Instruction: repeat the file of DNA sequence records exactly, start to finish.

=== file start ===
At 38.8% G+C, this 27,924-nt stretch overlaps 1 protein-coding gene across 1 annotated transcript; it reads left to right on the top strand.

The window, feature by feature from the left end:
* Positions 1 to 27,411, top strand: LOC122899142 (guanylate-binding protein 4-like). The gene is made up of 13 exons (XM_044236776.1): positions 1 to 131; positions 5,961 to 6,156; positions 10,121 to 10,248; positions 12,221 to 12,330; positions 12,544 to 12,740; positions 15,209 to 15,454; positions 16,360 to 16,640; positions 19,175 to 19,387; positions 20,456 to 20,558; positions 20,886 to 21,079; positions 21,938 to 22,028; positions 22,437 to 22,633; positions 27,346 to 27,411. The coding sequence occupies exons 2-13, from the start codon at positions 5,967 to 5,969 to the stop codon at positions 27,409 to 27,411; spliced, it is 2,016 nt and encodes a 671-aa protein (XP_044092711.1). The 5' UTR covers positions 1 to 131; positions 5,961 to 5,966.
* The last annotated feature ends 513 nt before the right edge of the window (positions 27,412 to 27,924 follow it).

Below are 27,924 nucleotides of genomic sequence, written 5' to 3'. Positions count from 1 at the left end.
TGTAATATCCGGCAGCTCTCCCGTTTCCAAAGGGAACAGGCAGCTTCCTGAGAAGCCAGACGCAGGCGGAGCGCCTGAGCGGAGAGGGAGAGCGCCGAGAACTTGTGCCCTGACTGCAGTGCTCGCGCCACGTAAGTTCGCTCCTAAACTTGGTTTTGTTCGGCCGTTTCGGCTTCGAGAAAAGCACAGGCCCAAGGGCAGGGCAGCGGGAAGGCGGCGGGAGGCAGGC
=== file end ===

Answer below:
At 38.8% G+C, this 27,924-nt stretch overlaps 1 protein-coding gene across 1 annotated transcript; it reads left to right on the top strand.

The window, feature by feature from the left end:
* Positions 1 to 27,411, top strand: LOC122899142 (guanylate-binding protein 4-like). The gene is made up of 13 exons (XM_044236776.1): positions 1 to 131; positions 5,961 to 6,156; positions 10,121 to 10,248; positions 12,221 to 12,330; positions 12,544 to 12,740; positions 15,209 to 15,454; positions 16,360 to 16,640; positions 19,175 to 19,387; positions 20,456 to 20,558; positions 20,886 to 21,079; positions 21,938 to 22,028; positions 22,437 to 22,633; positions 27,346 to 27,411. The coding sequence occupies exons 2-13, from the start codon at positions 5,967 to 5,969 to the stop codon at positions 27,409 to 27,411; spliced, it is 2,016 nt and encodes a 671-aa protein (XP_044092711.1). The 5' UTR covers positions 1 to 131; positions 5,961 to 5,966.
* The last annotated feature ends 513 nt before the right edge of the window (positions 27,412 to 27,924 follow it).

Below are 27,924 nucleotides of genomic sequence, written 5' to 3'. Positions count from 1 at the left end.
TGTAATATCCGGCAGCTCTCCCGTTTCCAAAGGGAACAGGCAGCTTCCTGAGAAGCCAGACGCAGGCGGAGCGCCTGAGCGGAGAGGGAGAGCGCCGAGAACTTGTGCCCTGACTGCAGTGCTCGCGCCACGTAAGTTCGCTCCTAAACTTGGTTTTGTTCGGCCGTTTCGGCTTCGAGAAAAGCACAGGCCCAAGGGCAGGGCAGCGGGAAGGCGGCGGGAGGCAGGC